Similarly to glossing, textual input enhancement is a frequently used implicit focus-on-form technique. This technique involves highlighting certain aspects of the input or text by means of typographical devices, such as bold facing, underlining, and italicizing. Researchers S.-K. Lee and H.-T. Huang found that input enhancement assists in learning language constructions but it may have slight negative effects on learners’ meaning processing which could be accounted for by competition between learners’ form and meaning processing [13, p. 323]. It has also been noted that visual input enhancement may produce more positive results when learners have some prior exposure to the targeted forms [13, p.325].

The post-task or post-reading stage is generally considered as a suitable phase to engage learners in language focused activities, as at this stage there is no longer danger that the quality of the task gets compromised by drawing learners’ attention away from meaning. Therefore, at the post-task stage, the teacher may engage students in overtly focus-on-forms activities, targeting linguistic features which were relevant to completing the task or appeared problematic. R. Ellis indicates that at this stage there is no danger that focusing on language will threaten the integrity of the task [7]. For this reason, D. Willis recommended that focus on language should only be integrated into the post-task stage of the lesson [25]. However, the majority of the researchers hold the view, that focus-on-form is a useful way to draw learners’ attention to form throughout a task-based activity [8; 9; 18]. It is also not a must to include a language focused post task activity into a task-based sequence.

While there must be a conscious effort of an educator to transform an intensive reading activity into a real-world task, extensive reading mirrors a real-world activity to a greater extent. According to C. Davis, an extensive reading programme is a supplementary class library scheme, attached to an English course, in which students are given the time, encouragement and materials to read pleasurably, at their own level, as many books as they can, without the pressures of testing or marks. The scholar notes that the attention should be focused on quantity an variety, rather than quality, therefore the books are selected for their attractiveness and relevance for students’ lives, rather than for literary merit [5, p. 329]. Among the benefits of extensive reading, the researcher listed the overall improvement of comprehension skills not only in English class but in other subjects as well, the overall improvement in writing skill and increased confidence and fluency in speaking, the development of wider knowledge of the world and understanding of people, more effective employment of thinking skills and enlargement of imaginative scope. Although the benefits do not emerge immediately and teachers need to consider the importance of continuous exposure to a large amount of language and these benefits are difficult to quantify, C. Davis claims them to be considerable and proves the effectiveness of extensive reading [5, p. 330]. R. Day and J. Bamford formulated top ten principles for teaching extensive reading which are as follows: the reading material is easy; a variety of reading material on a wide range of topics must be available; learners choose what they want to read; learners read as much as possible; the purpose of reading is usually related to pleasure, information and general understanding; reading is its own reward; reading speed is usually faster that slower; reading is individual and silent; teachers orient and guide their students; the teacher is a role model of a reader [6].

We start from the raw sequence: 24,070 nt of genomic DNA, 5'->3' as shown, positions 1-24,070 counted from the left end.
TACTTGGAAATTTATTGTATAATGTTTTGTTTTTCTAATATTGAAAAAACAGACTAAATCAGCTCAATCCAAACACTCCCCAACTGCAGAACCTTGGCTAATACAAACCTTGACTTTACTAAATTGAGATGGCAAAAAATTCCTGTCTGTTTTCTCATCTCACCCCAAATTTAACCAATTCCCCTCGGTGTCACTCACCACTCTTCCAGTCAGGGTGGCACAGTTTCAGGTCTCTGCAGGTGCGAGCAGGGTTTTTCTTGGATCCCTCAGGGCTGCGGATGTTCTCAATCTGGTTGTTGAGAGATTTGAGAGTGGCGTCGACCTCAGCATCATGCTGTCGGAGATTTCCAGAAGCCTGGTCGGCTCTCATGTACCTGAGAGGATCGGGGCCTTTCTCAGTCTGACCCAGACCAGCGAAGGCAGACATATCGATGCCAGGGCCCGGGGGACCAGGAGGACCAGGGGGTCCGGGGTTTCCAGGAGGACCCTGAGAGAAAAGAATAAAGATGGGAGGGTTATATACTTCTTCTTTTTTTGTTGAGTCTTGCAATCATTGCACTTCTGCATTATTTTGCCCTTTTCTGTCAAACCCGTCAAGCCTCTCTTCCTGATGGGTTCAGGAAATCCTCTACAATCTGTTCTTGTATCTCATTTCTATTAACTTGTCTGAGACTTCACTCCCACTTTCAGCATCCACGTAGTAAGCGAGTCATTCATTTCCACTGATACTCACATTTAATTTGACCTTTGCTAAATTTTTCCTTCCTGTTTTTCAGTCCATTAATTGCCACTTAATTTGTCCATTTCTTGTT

There is a widespread assumption in the second language reading literature that texts for extensive reading should be easily comprehensible and there should be little or no unknown vocabulary or grammatical features. According to D. Beglar and A. Hunt this means that learners need to know between 95 to 100% of the lexis in a text for successful extensive reading. Furthermore, knowing at least 98 % of the vocabulary in a text is necessary for unassisted comprehension and for providing learners a reasonable chance of inferring the meaning of unknown vocabulary. Simplified texts should provide learners with a more supportive environment for reading rate development than unsimplified texts [1, p.33]. The study, conducted by the scholars, produced three main findings: the most successful participants read 200,000 standard words or more over the academic year; simplified graded readers provided significantly better results than unsimplified texts; and lower-level simplified texts were more effective than higher-level simplified texts.